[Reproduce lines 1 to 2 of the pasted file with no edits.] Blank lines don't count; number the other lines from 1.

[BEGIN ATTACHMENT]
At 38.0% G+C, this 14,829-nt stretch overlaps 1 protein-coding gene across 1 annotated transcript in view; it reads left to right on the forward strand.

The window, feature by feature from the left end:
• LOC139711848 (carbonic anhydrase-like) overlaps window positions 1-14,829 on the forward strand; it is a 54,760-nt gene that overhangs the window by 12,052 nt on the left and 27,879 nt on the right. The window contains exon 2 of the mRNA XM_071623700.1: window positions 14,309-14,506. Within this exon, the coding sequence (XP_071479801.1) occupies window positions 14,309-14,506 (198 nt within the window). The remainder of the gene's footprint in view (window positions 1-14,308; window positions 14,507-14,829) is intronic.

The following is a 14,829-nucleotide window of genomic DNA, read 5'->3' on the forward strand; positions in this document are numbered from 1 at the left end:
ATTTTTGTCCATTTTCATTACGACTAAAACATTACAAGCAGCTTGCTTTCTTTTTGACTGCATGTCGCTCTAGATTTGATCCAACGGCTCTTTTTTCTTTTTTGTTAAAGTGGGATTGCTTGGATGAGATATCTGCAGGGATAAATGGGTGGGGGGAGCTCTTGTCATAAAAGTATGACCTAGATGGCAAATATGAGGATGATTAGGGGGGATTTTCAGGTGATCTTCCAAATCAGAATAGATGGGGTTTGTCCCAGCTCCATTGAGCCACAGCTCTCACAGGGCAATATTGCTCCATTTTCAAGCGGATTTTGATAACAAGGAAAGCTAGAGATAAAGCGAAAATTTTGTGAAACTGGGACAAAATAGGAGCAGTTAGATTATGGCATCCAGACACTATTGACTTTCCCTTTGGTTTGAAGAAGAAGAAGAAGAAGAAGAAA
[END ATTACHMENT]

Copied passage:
At 38.0% G+C, this 14,829-nt stretch overlaps 1 protein-coding gene across 1 annotated transcript in view; it reads left to right on the forward strand.

The window, feature by feature from the left end: